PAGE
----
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Journal Article

Optogenetic Neuronal Silencing in Drosophila during Visual Processing

MPS-Authors
http://pubman.mpdl.mpg.de/cone/persons/resource/persons38988

Mauss,  Alex S.
Department: Circuits-Computation-Models / Borst, MPI of Neurobiology, Max Planck Society;

http://pubman.mpdl.mpg.de/cone/persons/resource/persons213155

Busch,  Christian
Department: Circuits-Computation-Models / Borst, MPI of Neurobiology, Max Planck Society;

http://pubman.mpdl.mpg.de/cone/persons/resource/persons38770

Borst,  Alexander
Department: Circuits-Computation-Models / Borst, MPI of Neurobiology, Max Planck Society;

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Fulltext (public)

s41598-017-14076-7.pdf
(Publisher version), 6MB

Supplementary Material (public)
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Citation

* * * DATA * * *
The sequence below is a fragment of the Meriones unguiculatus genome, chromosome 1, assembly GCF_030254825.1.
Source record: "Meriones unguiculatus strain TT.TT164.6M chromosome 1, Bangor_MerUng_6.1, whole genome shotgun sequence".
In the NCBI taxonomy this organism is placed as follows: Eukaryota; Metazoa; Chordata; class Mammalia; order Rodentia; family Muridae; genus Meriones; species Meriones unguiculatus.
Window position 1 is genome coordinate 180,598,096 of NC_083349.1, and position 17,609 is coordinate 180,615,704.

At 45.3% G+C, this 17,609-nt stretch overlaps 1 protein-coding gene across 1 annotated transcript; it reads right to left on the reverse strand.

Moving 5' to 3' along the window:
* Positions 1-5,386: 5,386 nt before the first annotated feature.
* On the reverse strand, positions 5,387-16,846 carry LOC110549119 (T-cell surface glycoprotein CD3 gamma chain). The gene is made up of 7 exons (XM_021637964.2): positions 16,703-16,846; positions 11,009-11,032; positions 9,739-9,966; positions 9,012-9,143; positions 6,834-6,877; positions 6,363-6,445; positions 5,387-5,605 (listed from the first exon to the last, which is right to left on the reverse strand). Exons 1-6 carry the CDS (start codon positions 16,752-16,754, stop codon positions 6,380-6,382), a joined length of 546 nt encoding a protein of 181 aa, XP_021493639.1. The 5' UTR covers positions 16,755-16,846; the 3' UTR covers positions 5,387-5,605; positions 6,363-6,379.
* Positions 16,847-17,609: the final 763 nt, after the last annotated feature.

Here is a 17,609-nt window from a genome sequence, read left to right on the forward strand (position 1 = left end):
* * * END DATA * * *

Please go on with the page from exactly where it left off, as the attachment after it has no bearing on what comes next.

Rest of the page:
Mauss, A. S., Busch, C., & Borst, A. (2017). Optogenetic Neuronal Silencing in Drosophila during Visual Processing. Scientific Reports, 7: 13823. doi:10.1038/s41598-017-14076-7.


Cite as: http://hdl.handle.net/11858/00-001M-0000-002E-77ED-4
Abstract
Optogenetic channels and ion pumps have become indispensable tools in neuroscience to manipulate neuronal activity and thus to establish synaptic connectivity and behavioral causality. Inhibitory channels are particularly advantageous to explore signal processing in neural circuits since they permit the functional removal of selected neurons on a trial-by-trial basis. However, applying these tools to study the visual system poses a considerable challenge because the illumination required for their activation usually also stimulates photoreceptors substantially, precluding the simultaneous probing of visual responses. Here, we explore the utility of the recently discovered anion channelrhodopsins GtACR1 and GtACR2 for application in the visual system of Drosophila. We first characterized their properties using a larval crawling assay. We further obtained whole-cell recordings from cells expressing GtACR1, which mediated strong and light-sensitive photocurrents. Finally, using physiological recordings and a behavioral readout, we demonstrate that GtACR1 enables the fast and reversible silencing of genetically targeted neurons within circuits engaged in visual processing.